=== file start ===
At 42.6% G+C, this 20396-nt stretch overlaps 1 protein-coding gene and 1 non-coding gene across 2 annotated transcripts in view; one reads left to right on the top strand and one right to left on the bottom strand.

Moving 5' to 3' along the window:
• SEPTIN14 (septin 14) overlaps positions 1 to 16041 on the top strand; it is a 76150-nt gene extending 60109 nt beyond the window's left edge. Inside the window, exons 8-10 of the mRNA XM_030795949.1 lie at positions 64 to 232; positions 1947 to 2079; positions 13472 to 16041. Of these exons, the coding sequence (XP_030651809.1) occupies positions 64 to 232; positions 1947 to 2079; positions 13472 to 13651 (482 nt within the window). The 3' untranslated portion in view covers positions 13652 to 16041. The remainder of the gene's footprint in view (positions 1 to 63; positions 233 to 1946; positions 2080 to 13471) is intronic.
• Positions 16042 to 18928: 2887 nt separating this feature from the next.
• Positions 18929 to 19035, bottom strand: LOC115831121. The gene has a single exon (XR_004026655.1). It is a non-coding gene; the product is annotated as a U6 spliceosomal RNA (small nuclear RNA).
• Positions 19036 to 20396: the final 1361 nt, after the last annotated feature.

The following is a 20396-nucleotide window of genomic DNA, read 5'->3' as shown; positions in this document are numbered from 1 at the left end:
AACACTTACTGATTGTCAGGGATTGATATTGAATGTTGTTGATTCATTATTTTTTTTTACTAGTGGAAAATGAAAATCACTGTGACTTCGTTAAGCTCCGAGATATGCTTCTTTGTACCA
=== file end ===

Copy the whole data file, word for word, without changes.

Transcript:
At 42.6% G+C, this 20396-nt stretch overlaps 1 protein-coding gene and 1 non-coding gene across 2 annotated transcripts in view; one reads left to right on the top strand and one right to left on the bottom strand.

Moving 5' to 3' along the window:
• SEPTIN14 (septin 14) overlaps positions 1 to 16041 on the top strand; it is a 76150-nt gene extending 60109 nt beyond the window's left edge. Inside the window, exons 8-10 of the mRNA XM_030795949.1 lie at positions 64 to 232; positions 1947 to 2079; positions 13472 to 16041. Of these exons, the coding sequence (XP_030651809.1) occupies positions 64 to 232; positions 1947 to 2079; positions 13472 to 13651 (482 nt within the window). The 3' untranslated portion in view covers positions 13652 to 16041. The remainder of the gene's footprint in view (positions 1 to 63; positions 233 to 1946; positions 2080 to 13471) is intronic.
• Positions 16042 to 18928: 2887 nt separating this feature from the next.
• Positions 18929 to 19035, bottom strand: LOC115831121. The gene has a single exon (XR_004026655.1). It is a non-coding gene; the product is annotated as a U6 spliceosomal RNA (small nuclear RNA).
• Positions 19036 to 20396: the final 1361 nt, after the last annotated feature.

The following is a 20396-nucleotide window of genomic DNA, read 5'->3' as shown; positions in this document are numbered from 1 at the left end:
AACACTTACTGATTGTCAGGGATTGATATTGAATGTTGTTGATTCATTATTTTTTTTTACTAGTGGAAAATGAAAATCACTGTGACTTCGTTAAGCTCCGAGATATGCTTCTTTGTACCA